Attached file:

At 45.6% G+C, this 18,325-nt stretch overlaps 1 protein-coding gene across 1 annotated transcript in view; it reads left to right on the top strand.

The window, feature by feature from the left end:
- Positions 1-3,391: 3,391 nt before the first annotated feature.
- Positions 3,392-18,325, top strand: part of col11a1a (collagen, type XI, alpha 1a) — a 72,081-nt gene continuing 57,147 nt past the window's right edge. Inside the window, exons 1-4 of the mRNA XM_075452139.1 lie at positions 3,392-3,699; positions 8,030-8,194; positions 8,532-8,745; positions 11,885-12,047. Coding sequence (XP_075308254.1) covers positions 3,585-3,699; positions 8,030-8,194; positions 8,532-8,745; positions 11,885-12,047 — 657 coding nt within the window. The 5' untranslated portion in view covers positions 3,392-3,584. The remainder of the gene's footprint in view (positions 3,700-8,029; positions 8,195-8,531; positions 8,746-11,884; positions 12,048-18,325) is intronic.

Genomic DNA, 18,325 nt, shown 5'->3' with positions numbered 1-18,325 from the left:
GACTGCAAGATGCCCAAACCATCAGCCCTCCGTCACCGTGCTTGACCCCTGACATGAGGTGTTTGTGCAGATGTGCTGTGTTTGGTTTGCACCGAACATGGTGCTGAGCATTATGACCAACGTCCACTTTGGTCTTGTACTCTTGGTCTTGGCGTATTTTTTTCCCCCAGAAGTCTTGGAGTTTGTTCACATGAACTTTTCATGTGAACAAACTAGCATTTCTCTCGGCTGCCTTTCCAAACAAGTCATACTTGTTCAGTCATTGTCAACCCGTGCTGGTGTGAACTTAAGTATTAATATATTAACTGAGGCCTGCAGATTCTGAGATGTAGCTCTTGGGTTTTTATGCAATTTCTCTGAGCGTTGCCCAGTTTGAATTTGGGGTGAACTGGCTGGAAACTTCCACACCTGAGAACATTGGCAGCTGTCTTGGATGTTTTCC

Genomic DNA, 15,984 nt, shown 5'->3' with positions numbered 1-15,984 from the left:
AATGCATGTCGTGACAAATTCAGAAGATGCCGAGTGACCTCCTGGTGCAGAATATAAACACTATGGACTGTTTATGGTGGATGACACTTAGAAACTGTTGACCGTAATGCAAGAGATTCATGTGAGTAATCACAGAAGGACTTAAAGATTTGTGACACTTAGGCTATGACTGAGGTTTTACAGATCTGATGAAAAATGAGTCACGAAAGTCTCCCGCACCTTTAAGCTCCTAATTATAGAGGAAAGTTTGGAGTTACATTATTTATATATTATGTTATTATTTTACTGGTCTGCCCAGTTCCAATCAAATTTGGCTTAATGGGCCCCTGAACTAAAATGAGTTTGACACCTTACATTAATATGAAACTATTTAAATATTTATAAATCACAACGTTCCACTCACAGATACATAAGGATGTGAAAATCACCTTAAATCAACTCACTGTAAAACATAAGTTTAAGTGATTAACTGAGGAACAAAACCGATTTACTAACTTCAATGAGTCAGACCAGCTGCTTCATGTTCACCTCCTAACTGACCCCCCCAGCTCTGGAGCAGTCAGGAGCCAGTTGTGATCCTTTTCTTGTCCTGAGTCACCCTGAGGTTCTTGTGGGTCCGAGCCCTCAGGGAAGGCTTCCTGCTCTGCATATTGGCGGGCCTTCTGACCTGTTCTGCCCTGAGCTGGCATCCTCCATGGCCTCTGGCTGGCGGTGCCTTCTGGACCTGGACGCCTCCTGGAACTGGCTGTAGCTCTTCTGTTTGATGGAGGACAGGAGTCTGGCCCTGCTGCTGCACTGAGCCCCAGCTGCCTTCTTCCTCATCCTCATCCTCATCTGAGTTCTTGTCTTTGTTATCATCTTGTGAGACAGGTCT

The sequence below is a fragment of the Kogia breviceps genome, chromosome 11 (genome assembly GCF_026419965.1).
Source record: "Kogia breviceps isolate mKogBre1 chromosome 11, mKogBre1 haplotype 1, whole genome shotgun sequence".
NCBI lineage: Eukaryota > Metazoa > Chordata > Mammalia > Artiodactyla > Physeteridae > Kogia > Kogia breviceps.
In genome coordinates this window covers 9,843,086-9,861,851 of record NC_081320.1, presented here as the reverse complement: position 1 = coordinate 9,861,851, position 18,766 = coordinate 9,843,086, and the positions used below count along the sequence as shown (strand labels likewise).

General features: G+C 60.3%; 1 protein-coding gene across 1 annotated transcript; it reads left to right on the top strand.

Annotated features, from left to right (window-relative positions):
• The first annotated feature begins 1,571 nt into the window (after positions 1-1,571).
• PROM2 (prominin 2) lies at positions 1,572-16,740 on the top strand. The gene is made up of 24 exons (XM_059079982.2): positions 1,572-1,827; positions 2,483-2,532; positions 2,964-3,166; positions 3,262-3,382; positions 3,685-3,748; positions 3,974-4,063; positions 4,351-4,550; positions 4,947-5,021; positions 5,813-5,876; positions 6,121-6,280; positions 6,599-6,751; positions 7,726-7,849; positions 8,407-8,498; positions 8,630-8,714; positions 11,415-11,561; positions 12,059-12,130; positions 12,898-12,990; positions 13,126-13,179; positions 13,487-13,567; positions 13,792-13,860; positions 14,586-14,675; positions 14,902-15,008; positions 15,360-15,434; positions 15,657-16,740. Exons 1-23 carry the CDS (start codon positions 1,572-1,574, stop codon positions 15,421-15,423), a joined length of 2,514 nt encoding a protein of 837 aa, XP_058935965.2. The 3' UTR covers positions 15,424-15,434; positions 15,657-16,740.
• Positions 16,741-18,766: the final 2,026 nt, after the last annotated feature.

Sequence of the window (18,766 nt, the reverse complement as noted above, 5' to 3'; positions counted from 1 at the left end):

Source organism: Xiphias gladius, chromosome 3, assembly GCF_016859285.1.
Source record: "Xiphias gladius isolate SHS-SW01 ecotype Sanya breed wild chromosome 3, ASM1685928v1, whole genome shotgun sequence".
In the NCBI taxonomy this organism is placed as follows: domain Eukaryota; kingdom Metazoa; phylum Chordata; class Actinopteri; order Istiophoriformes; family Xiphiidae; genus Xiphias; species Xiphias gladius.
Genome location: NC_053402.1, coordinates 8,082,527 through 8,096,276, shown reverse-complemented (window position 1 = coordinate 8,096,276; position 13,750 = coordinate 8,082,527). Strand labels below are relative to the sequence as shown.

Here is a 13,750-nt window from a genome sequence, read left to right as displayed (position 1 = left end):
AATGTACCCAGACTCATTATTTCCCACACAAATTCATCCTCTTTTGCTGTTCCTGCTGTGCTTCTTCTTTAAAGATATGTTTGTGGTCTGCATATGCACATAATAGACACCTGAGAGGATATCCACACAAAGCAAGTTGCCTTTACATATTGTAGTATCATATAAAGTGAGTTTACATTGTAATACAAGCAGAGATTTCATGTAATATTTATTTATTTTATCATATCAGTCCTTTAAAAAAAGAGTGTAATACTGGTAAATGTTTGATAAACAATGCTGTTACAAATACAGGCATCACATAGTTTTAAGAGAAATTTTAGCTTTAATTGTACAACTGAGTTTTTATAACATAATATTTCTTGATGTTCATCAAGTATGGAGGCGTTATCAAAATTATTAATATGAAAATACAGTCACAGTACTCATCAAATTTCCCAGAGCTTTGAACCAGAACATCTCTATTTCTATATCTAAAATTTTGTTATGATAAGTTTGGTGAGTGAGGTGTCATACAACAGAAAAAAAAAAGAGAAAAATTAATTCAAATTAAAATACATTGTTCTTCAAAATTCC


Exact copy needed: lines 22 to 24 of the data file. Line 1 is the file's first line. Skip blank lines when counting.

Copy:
Genome location: NC_053402.1, coordinates 8,082,527 through 8,096,276, shown reverse-complemented (window position 1 = coordinate 8,096,276; position 13,750 = coordinate 8,082,527). Strand labels below are relative to the sequence as shown.

Here is a 13,750-nt window from a genome sequence, read left to right as displayed (position 1 = left end):
AATGTACCCAGACTCATTATTTCCCACACAAATTCATCCTCTTTTGCTGTTCCTGCTGTGCTTCTTCTTTAAAGATATGTTTGTGGTCTGCATATGCACATAATAGACACCTGAGAGGATATCCACACAAAGCAAGTTGCCTTTACATATTGTAGTATCATATAAAGTGAGTTTACATTGTAATACAAGCAGAGATTTCATGTAATATTTATTTATTTTATCATATCAGTCCTTTAAAAAAAGAGTGTAATACTGGTAAATGTTTGATAAACAATGCTGTTACAAATACAGGCATCACATAGTTTTAAGAGAAATTTTAGCTTTAATTGTACAACTGAGTTTTTATAACATAATATTTCTTGATGTTCATCAAGTATGGAGGCGTTATCAAAATTATTAATATGAAAATACAGTCACAGTACTCATCAAATTTCCCAGAGCTTTGAACCAGAACATCTCTATTTCTATATCTAAAATTTTGTTATGATAAGTTTGGTGAGTGAGGTGTCATACAACAGAAAAAAAAAAGAGAAAAATTAATTCAAATTAAAATACATTGTTCTTCAAAATTCC